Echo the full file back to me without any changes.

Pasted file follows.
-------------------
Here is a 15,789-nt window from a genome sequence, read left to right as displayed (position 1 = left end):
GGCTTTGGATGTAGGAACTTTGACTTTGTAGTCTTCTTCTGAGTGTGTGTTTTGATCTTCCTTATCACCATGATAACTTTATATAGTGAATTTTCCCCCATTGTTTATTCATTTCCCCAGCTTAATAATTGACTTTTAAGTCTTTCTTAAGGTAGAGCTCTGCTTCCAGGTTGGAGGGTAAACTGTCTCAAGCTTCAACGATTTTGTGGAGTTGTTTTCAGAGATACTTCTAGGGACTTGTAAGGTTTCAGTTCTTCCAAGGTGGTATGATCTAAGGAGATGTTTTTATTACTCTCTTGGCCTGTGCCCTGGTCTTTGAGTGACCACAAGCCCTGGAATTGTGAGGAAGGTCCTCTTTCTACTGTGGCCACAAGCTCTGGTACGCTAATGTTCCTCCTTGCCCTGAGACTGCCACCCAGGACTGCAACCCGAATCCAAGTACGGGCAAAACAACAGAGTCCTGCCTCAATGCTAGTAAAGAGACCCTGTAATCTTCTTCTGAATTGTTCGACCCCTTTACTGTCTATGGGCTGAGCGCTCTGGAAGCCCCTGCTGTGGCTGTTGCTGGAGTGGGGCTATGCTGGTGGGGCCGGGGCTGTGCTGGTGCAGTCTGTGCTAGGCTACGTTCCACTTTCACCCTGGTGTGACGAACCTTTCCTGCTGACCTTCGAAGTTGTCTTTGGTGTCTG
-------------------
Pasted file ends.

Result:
Here is a 15,789-nt window from a genome sequence, read left to right as displayed (position 1 = left end):
GGCTTTGGATGTAGGAACTTTGACTTTGTAGTCTTCTTCTGAGTGTGTGTTTTGATCTTCCTTATCACCATGATAACTTTATATAGTGAATTTTCCCCCATTGTTTATTCATTTCCCCAGCTTAATAATTGACTTTTAAGTCTTTCTTAAGGTAGAGCTCTGCTTCCAGGTTGGAGGGTAAACTGTCTCAAGCTTCAACGATTTTGTGGAGTTGTTTTCAGAGATACTTCTAGGGACTTGTAAGGTTTCAGTTCTTCCAAGGTGGTATGATCTAAGGAGATGTTTTTATTACTCTCTTGGCCTGTGCCCTGGTCTTTGAGTGACCACAAGCCCTGGAATTGTGAGGAAGGTCCTCTTTCTACTGTGGCCACAAGCTCTGGTACGCTAATGTTCCTCCTTGCCCTGAGACTGCCACCCAGGACTGCAACCCGAATCCAAGTACGGGCAAAACAACAGAGTCCTGCCTCAATGCTAGTAAAGAGACCCTGTAATCTTCTTCTGAATTGTTCGACCCCTTTACTGTCTATGGGCTGAGCGCTCTGGAAGCCCCTGCTGTGGCTGTTGCTGGAGTGGGGCTATGCTGGTGGGGCCGGGGCTGTGCTGGTGCAGTCTGTGCTAGGCTACGTTCCACTTTCACCCTGGTGTGACGAACCTTTCCTGCTGACCTTCGAAGTTGTCTTTGGTGTCTG